One way to keep toys interesting, as well as provide some fun for both of you, is to play hide and seek with them. This was one of my dog Bingley’s favorite games and a great rainy day activity. Start by teaching your dog to sit and stay in front of you. When he can hold a stay for 10 seconds or longer, take one of his toys (be sure he sees and sniffs the toy so he know which one he is seeking) and put it behind your legs. Ask him to “Go find it!” When he gets it, make a big deal about it, give him a treat (so he releases the toy), and ask him to sit and stay again. After a round or two of this, next walk a few feet away, put the toy behind your legs and ask him to find it again. As he gets the idea of staying until told to “Go Find it,” begin to make it harder. For example, I have an island in my kitchen so I would put Bing in a sit-stay on one side of the island, walk to the other side, put the toy down, walk back to him and tell him to go find it. As your dog gets better at waiting to be released venture farther afield and get creative where you hide it. I would put the toy behind doors, under sofas or pillows, in a basket, on the stairs, etc., until it got to to the point that I could hide the toy anywhere in my house and he would seek it out.
You should find that this game is both physical as well as mental as he will run all around the house looking for his treasure. This might not be enough physical activity for an adolescent Weimaraner, but it might be for a small or elderly dog, and it certainly is plenty of mental stimulation for any age of dog.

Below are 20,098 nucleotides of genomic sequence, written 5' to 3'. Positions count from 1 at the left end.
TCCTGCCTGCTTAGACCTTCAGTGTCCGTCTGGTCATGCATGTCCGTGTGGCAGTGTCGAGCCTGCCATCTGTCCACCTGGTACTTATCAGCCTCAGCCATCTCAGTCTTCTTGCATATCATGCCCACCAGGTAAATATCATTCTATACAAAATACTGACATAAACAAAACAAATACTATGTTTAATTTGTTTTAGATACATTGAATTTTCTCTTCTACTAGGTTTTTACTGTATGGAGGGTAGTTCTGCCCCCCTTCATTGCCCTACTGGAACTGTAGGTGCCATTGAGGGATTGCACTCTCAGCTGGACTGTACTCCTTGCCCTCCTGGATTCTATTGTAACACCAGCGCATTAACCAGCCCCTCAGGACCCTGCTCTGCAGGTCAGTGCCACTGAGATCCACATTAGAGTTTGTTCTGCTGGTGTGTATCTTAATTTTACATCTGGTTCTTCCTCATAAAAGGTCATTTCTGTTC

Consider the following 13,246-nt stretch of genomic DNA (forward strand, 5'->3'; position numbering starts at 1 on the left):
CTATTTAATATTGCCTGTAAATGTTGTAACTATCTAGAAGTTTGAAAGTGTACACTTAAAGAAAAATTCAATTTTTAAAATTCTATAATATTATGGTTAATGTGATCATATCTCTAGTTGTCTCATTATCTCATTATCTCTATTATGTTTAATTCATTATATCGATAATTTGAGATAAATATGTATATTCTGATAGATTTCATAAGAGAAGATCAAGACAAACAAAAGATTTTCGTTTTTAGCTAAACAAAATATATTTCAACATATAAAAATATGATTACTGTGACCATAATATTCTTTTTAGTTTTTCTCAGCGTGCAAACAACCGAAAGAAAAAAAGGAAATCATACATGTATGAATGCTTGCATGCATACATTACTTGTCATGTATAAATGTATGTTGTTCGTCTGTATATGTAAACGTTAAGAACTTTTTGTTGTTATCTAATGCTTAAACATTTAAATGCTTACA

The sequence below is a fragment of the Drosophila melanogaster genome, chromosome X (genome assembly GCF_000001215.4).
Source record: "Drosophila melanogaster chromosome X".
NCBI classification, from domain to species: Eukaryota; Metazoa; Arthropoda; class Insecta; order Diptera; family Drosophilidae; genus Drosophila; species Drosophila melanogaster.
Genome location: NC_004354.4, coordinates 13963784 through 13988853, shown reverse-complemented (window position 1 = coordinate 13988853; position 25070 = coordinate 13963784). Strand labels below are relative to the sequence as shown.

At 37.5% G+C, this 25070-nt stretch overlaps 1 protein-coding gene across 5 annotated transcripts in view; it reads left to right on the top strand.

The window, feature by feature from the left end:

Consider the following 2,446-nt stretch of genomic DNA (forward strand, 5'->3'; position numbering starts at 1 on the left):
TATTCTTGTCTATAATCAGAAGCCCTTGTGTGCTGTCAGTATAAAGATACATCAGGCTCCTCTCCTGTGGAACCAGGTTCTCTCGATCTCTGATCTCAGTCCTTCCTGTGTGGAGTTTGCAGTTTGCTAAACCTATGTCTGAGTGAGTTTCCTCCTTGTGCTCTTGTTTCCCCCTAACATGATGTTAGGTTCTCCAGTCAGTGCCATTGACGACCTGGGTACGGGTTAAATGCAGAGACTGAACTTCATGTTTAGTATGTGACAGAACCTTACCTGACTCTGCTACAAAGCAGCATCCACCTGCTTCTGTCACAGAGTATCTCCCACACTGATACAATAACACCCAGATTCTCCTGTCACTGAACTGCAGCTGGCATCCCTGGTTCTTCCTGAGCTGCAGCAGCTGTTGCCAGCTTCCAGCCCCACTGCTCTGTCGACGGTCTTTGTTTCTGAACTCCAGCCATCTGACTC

Whatever you choose to do with your dog, remember that you’ll both feel better when you take the initiative to get involved and active with him everyday.
** An article on PetMd stated: “A recent analysis of veterinary records revealed that dogs under 20 pounds had an average lifespan of 11 years while those over 90 pounds typically lived for only 8 years. Medium and large dogs fell in the middle at around 11 years.” Therefore, depending on the life expectancy, obesity may take anywhere from 7.6 to 10.4% off of your dog’s lifespan. [If your dog is expected to live 8 years (96 months) and his obesity takes 10 months off his life, that’s a 10.4% reduction in his lifespan. If your dog’s expected life span is 11 years (132 months), and he loses 10 months due to obesity, his life span is reduced 7.6%]
***For specific instructions for getting your dog to go from crazy to calm, see: “Fun”nel of Activity!
Blog Posts by Category
- Training or “Why, Why, WHY?”
- Behavior or “What the heck?”
- Informational or Doggie Demographics
- Care and management or living together in harmony
- Philosophy of training or “Why be positive?”
- Toy Box or stuff that doesn’t fit neatly elsewhere
- Why Family Dog Training? April 20, 2018
- “Clicker Training 101” April 3, 2018
- Emotional Support, Therapy, and Service Animals: What’s the difference? March 19, 2018
- The Year of the Dog February 27, 2018
- Tweets from my dog. February 13, 2018